Democracy is an envy machine—it exists to cultivate envy, as does advertisement and remorseless consumer commercialism (you have to desire what others have). America is a very democratic and very commercial society—so people there feel very envious all the time. They desire what others have so much, they’re prepared to destroy it if they can’t have it. Indeed, the real crime is to create something that is not accessible to everyone—like a monarchy (so that has to be destroyed).

Envy is more than jealousy. To be jealous is to want what someone else has—envy is when you want something but you also feel that the fact someone has it is an insult to you (a narcissistic injury), so you destroy it (if I can’t have it, nobody else will—like when a child stomps on another child’s sandcastles at the beach). Jealousy is not so bad—envy is poison, it provokes people to destroy beautiful things just because those things make them feel insignificant.


America is against both the family and God—that might sound strange to say, because Americans talk about both, in positive terms, frequently. However, for America to be both against family and God is implicit in the revolution itself.

Revolutionaries often don’t realise the implications of what they say. In the French Revolution, Gracchus Babeuf emerged and said, “We cannot have real liberty and equality until private property has been abolished.” Babeuf was guillotined, but he was right. He was just a very consistent revolutionary—the first modern communist. If some people can, for example, hire ten expensive lawyers to fight their free speech case, then they have more free speech than other people—so until property is abolished, liberty cannot be realised.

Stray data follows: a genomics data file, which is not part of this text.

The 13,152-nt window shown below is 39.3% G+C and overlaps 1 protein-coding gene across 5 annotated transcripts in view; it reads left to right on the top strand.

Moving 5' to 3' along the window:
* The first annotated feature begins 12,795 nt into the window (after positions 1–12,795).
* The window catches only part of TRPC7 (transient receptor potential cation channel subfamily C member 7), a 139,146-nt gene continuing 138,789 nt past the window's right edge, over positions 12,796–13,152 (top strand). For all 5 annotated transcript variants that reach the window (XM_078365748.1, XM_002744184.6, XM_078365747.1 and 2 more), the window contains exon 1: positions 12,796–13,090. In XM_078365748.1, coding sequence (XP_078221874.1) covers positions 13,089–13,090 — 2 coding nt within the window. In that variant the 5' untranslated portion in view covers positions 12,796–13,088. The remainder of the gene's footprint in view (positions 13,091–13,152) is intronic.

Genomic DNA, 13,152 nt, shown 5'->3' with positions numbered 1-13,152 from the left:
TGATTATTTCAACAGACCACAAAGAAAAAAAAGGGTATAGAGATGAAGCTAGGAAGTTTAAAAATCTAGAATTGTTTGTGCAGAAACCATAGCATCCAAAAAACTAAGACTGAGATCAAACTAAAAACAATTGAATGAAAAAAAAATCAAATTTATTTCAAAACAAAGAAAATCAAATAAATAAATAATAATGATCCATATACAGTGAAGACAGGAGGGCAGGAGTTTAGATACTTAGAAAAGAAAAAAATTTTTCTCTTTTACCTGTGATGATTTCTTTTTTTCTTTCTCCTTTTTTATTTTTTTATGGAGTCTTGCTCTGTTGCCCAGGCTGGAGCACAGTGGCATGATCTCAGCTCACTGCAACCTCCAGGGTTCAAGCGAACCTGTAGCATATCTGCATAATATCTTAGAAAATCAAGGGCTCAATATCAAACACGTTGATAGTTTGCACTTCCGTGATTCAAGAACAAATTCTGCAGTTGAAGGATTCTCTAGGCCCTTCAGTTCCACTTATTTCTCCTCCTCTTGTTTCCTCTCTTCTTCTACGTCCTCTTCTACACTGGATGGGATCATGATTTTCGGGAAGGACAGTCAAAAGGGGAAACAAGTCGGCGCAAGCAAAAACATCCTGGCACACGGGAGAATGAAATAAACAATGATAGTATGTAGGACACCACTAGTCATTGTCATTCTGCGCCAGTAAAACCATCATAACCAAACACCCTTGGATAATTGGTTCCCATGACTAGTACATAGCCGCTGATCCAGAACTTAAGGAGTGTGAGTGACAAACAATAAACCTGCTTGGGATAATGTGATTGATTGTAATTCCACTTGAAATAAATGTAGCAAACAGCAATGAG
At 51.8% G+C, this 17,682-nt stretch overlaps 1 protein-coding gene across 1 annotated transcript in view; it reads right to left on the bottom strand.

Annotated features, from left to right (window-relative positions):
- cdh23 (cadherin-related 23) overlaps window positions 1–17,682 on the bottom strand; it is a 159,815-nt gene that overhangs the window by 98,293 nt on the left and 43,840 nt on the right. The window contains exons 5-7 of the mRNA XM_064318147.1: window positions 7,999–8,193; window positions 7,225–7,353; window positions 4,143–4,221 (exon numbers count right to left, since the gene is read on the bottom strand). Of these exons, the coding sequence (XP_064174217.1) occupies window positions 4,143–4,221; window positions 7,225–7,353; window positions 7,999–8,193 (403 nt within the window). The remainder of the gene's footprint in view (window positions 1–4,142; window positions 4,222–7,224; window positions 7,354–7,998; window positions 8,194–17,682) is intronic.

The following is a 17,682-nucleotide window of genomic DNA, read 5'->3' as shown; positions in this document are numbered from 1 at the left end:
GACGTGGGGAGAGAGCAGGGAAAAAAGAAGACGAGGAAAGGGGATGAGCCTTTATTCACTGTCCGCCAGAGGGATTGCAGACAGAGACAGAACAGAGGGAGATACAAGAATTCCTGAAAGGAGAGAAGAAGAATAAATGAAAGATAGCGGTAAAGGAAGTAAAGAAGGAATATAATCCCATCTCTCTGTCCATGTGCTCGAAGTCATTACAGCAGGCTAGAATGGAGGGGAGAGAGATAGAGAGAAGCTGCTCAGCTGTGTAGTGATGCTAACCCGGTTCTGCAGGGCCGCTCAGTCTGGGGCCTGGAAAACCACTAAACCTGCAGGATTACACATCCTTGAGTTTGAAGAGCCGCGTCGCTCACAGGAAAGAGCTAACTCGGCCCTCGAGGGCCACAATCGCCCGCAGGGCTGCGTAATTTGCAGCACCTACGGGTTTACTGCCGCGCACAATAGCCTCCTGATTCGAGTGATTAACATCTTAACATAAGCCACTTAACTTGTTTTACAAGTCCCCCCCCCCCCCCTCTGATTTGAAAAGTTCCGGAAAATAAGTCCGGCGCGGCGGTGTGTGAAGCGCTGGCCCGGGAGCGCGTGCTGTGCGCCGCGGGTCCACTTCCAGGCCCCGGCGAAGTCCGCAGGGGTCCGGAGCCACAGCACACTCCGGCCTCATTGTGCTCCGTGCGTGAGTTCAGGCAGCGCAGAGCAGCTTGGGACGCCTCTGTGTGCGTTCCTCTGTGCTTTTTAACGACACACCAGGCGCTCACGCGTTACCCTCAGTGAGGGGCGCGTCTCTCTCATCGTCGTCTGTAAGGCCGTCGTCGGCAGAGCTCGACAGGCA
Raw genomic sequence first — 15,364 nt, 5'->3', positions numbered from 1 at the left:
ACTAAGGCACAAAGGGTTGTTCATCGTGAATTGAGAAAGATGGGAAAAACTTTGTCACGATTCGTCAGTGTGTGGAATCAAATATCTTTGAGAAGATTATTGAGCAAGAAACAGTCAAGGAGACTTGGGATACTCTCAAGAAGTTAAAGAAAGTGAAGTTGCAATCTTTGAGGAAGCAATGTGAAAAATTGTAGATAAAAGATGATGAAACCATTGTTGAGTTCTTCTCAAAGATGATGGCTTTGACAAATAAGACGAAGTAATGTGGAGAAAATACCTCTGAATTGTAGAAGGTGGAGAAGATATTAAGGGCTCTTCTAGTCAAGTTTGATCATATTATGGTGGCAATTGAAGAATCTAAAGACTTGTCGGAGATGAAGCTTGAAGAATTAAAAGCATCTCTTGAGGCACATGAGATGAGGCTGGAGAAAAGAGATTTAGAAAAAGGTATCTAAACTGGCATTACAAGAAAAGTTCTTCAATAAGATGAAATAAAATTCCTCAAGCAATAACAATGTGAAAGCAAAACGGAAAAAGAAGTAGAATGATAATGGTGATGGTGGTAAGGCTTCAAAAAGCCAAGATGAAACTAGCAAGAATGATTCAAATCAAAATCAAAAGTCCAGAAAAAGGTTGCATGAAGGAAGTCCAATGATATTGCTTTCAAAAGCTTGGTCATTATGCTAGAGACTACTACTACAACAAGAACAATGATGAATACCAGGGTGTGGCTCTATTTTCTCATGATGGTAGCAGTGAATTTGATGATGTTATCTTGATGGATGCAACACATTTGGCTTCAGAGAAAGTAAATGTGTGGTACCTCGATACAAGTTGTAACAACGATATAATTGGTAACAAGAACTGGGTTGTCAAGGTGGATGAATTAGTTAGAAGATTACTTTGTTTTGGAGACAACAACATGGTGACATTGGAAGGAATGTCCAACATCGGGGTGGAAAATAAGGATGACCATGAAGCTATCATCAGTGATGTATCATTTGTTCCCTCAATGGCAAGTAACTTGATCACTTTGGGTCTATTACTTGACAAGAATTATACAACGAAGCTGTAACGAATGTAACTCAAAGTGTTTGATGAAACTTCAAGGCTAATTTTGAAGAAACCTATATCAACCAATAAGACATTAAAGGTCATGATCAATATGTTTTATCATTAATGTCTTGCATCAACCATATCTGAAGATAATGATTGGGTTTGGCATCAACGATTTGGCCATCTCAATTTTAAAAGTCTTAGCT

It’s why I can’t stand liberals. As a teenager, I was a Communist—but I have never been a liberal. Liberals are hypocrites. They talk about liberty, equality, and brotherhood but only so far as it removes the influence of priests and aristocrats—liberalism is, as Marx correctly noted, liberty and equality for merchants to achieve their selfish aims.

When people like Babeuf, the working masses, try to realise the liberal slogans, the liberals call on residual aristocrats (soldiers) and priests to put down the mob—being hypocrites. The liberal society is characterised by selfishness, greed, and hypocrisy—the Communist society represents consistent liberalism; in its most consistent realisation, under Pol Pot, it kills everyone in the society.

Hence, as with the French Revolution and private property, the Founding Fathers were against the family but didn’t realise it. The king and the aristocracy are the family in macrocosm—the national family. If you do not accept the hereditary principle you do not, in fact, accept that families are real. It only seems different because men like Paine and Franklin created an artificial division in their minds between aristocracy and families—and yet a consistent man, like Babeuf, sees through that.

Hence if you think it is unjust for the king to pass his throne to his son, don’t you also think that it is unjust for a father to pass his property to his son? It’s the same principle—why should he own it, just because, by accident of birth, this man is his father? Can an astronomer birth an excellent astronomer? The most advanced liberals, around 1848, held that inheritance should be abolished—they were only consistent, a liberal female friend of Nietzsche, a genuine ’48er, Malwida von Meysenbug, advocated extensively for inheritance to be abolished.

So, just like the French Revolution, the American Revolution had implications that the people who started it didn’t realise—latent ideas connected to the destruction of the family, and the abolition of private property. To hate the royal family is to hate our own family—to hate the idea that you belong to any unit greater than you as an atomised individual who uses “reason” to improve his position.